|57||Economides, "The Microcomputer in the Orthodontic Office," JCO, pp. 767-772 (Nov. 1979).|
|58||Elsasser, Some Observations on the History and Uses of the Kesling Positioner, Am. J. Orthod. (1950) 36:368-374.|
|59||English translation of Japanese Laid-Open Publication No. 63-11148 to inventor T. Ozukuri (Laid-Open on Jan. 18, 1998) pp. 1-7.|
|60||Faber et al., "Computerized Interactive Orthodontic Treatment Planning," Am. J. Orthod., 73(1):36-46 (Jan. 1978).|
|61||Felton et al., "A Computerized Analysis of the Shape and Stability of Mandibular Arch Form," Am. J. Orthod. Dentofacial Orthop., 92(6):478-483 (Dec. 1987).|
|62||Friede et al., "Accuracy of Cephalometric Prediction in Orthognathic Surgery," Abstract of Papers, J. Dent. Res., 70:754-760 (1987).|
|63||Futterling et al., "Automated Finite Element Modeling of a Human Mandible with Dental Implants," JS WSCG '98-Conference Program, retrieved from the Internet: , 8 pages.|
|64||Futterling et al., "Automated Finite Element Modeling of a Human Mandible with Dental Implants," JS WSCG '98-Conference Program, retrieved from the Internet: <http://wscg.zcu.cz/wscg98/papers98/Strasser 98.pdf>, 8 pages.|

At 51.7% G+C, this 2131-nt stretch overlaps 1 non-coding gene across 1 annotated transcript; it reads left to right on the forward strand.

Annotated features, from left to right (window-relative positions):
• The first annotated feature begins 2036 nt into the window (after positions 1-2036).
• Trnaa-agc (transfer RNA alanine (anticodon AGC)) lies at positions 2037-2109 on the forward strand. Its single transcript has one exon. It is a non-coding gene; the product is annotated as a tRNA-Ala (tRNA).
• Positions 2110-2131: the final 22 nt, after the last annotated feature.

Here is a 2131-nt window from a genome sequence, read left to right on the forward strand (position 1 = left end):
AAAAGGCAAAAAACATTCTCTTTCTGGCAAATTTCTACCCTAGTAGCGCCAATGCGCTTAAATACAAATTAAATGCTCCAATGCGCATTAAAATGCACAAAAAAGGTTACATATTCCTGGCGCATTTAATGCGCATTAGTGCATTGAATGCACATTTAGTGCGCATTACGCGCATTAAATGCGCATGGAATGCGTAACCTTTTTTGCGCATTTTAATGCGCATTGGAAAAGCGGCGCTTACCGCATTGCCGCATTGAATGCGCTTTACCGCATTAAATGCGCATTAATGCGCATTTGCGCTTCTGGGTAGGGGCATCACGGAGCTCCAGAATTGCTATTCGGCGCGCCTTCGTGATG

|65||Gao et al., "3-D element Generation for Multi-Connected Complex Dental and Mandibular Structure," Proc. Intl Workshop on Medical Imaging and Augmented Reality, pp. 267-271 (Jun. 12, 2001).|
|66||Gim-Alldent Deutschland, "Das DUX System: Die Technik," 2 pages total (2002).|
|67||Gottleib et al., "JCO Interviews Dr. James A. McNamura, Jr., on the Frankel Appliance: Part 2: Clinical 1-1 Management," J. Clin. Orthod., 16(6):390-407 (Jun. 1982).|
|68||Grayson, "New Methods for Three Dimensional Analysis of Craniofacial Deformity, Symposium: Computerized Facial Imaging in Oral and Maxiiofacial Surgery," AAOMS, 3 pages total, (Sep. 13, 1990).|
|69||Guess et al., "Computer Treatment Estimates in Orthodontics and Orthognathic Surgery," JCO, pp. 262-28 (Apr. 1989).|
|70||Heaven et al., "Computer-Based Image Analysis of Artificial Root Surface Caries," Abstracts of Papers, J. Dent. Res., 70:528 (Apr. 17-21, 1991).|
|71||Highbeam Research, "Simulating Stress Put on Jaw," Tooling & Production [online], Nov. 1996, n pp. 1-2, retrieved from the Internet on Nov. 5, 2004, URL http://static.highbeam.com/t/toolingampproduction/november011996/simulatingstressputonfa . . . >.|
|72||Hikage, "Integrated Orthodontic Management System for Virtual Three-Dimensional Computer Graphic Simulation and Optical Video Image Database for Diagnosis and Treatment Planning", Journal of Japan Orthodontic Society, Feb. 1987, English translation, pp. 1-38, Japanese version, 46(2), pp. 248-269 (60 pages total).|